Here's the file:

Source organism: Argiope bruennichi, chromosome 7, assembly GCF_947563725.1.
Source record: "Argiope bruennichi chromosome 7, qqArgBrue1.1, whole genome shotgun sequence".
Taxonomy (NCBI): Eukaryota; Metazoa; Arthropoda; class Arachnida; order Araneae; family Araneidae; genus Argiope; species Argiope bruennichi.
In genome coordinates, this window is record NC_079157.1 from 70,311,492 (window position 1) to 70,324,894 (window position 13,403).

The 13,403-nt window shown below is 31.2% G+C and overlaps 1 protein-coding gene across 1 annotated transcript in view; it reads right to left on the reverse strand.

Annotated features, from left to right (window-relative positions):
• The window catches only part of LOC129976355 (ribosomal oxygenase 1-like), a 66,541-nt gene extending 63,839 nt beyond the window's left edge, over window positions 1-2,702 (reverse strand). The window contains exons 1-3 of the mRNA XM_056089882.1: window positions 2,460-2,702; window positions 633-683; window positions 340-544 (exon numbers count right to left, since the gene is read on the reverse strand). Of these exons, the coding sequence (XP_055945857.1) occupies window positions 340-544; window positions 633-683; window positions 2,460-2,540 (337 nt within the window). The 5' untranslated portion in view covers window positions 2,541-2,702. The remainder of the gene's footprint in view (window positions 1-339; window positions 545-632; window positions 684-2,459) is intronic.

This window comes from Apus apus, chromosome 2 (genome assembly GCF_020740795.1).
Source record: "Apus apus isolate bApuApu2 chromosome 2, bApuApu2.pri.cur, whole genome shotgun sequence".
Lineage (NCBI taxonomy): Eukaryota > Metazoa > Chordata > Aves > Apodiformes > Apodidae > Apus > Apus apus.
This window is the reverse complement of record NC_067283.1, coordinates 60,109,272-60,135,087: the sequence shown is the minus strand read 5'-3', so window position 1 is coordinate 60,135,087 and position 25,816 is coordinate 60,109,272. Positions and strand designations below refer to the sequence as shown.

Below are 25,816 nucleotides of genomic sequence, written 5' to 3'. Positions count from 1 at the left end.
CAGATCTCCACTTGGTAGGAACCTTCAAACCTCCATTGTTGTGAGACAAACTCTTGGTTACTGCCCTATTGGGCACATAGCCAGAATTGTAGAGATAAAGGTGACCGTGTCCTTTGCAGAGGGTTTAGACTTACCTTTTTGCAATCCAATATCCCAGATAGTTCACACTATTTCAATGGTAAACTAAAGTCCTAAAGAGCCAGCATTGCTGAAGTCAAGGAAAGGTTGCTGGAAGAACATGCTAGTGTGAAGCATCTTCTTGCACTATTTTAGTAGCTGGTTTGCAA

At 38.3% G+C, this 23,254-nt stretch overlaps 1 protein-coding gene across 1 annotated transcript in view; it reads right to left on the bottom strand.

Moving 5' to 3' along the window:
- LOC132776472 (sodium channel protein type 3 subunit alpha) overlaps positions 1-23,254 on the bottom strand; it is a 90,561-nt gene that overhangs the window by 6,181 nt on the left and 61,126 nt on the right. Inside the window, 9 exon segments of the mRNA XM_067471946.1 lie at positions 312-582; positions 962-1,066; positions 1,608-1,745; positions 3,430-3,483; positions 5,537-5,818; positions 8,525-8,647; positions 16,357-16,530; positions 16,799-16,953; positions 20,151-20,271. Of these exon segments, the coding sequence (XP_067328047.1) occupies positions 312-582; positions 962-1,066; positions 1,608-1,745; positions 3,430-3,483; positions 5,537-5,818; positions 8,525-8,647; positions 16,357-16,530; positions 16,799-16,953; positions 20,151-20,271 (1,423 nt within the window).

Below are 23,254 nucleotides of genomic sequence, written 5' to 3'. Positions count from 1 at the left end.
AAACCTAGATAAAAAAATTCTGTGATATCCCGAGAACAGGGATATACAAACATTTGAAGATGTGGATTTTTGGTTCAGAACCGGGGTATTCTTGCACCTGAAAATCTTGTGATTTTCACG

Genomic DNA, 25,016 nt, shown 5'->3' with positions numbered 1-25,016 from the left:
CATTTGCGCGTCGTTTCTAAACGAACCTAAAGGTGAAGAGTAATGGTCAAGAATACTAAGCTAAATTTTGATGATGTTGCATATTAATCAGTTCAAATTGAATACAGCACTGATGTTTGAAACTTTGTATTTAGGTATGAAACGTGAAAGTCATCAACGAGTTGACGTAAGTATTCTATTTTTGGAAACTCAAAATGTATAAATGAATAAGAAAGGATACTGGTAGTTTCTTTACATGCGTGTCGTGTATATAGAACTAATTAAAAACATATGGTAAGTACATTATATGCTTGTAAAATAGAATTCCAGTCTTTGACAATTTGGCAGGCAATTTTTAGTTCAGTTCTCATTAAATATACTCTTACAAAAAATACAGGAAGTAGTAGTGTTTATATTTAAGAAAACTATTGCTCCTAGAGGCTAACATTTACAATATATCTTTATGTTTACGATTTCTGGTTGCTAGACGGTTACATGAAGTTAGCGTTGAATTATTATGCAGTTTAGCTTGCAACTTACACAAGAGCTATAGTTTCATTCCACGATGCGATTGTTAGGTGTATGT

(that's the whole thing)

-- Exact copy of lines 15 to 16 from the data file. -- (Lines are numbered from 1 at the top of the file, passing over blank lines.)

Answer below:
Moving 5' to 3' along the window:
- LOC132776472 (sodium channel protein type 3 subunit alpha) overlaps positions 1-23,254 on the bottom strand; it is a 90,561-nt gene that overhangs the window by 6,181 nt on the left and 61,126 nt on the right. Inside the window, 9 exon segments of the mRNA XM_067471946.1 lie at positions 312-582; positions 962-1,066; positions 1,608-1,745; positions 3,430-3,483; positions 5,537-5,818; positions 8,525-8,647; positions 16,357-16,530; positions 16,799-16,953; positions 20,151-20,271. Of these exon segments, the coding sequence (XP_067328047.1) occupies positions 312-582; positions 962-1,066; positions 1,608-1,745; positions 3,430-3,483; positions 5,537-5,818; positions 8,525-8,647; positions 16,357-16,530; positions 16,799-16,953; positions 20,151-20,271 (1,423 nt within the window).